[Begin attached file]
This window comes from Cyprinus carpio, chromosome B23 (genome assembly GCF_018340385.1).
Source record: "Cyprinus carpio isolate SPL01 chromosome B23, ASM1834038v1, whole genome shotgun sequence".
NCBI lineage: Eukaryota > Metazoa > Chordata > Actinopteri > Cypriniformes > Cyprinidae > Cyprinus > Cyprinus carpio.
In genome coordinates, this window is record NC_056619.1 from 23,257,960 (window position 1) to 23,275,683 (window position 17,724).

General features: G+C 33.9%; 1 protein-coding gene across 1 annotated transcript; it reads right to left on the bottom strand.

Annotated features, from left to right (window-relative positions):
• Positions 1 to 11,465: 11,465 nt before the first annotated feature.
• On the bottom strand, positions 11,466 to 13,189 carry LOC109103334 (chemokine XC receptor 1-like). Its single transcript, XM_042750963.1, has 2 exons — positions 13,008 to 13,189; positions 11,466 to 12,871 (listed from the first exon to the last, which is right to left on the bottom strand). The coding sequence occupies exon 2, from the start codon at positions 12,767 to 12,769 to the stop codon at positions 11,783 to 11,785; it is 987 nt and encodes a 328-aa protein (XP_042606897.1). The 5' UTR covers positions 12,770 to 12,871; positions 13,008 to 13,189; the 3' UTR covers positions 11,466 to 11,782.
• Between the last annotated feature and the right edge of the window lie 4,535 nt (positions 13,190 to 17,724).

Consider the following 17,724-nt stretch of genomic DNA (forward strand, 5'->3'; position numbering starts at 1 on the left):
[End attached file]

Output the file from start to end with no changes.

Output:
This window comes from Cyprinus carpio, chromosome B23 (genome assembly GCF_018340385.1).
Source record: "Cyprinus carpio isolate SPL01 chromosome B23, ASM1834038v1, whole genome shotgun sequence".
NCBI lineage: Eukaryota > Metazoa > Chordata > Actinopteri > Cypriniformes > Cyprinidae > Cyprinus > Cyprinus carpio.
In genome coordinates, this window is record NC_056619.1 from 23,257,960 (window position 1) to 23,275,683 (window position 17,724).

General features: G+C 33.9%; 1 protein-coding gene across 1 annotated transcript; it reads right to left on the bottom strand.

Annotated features, from left to right (window-relative positions):
• Positions 1 to 11,465: 11,465 nt before the first annotated feature.
• On the bottom strand, positions 11,466 to 13,189 carry LOC109103334 (chemokine XC receptor 1-like). Its single transcript, XM_042750963.1, has 2 exons — positions 13,008 to 13,189; positions 11,466 to 12,871 (listed from the first exon to the last, which is right to left on the bottom strand). The coding sequence occupies exon 2, from the start codon at positions 12,767 to 12,769 to the stop codon at positions 11,783 to 11,785; it is 987 nt and encodes a 328-aa protein (XP_042606897.1). The 5' UTR covers positions 12,770 to 12,871; positions 13,008 to 13,189; the 3' UTR covers positions 11,466 to 11,782.
• Between the last annotated feature and the right edge of the window lie 4,535 nt (positions 13,190 to 17,724).

Consider the following 17,724-nt stretch of genomic DNA (forward strand, 5'->3'; position numbering starts at 1 on the left):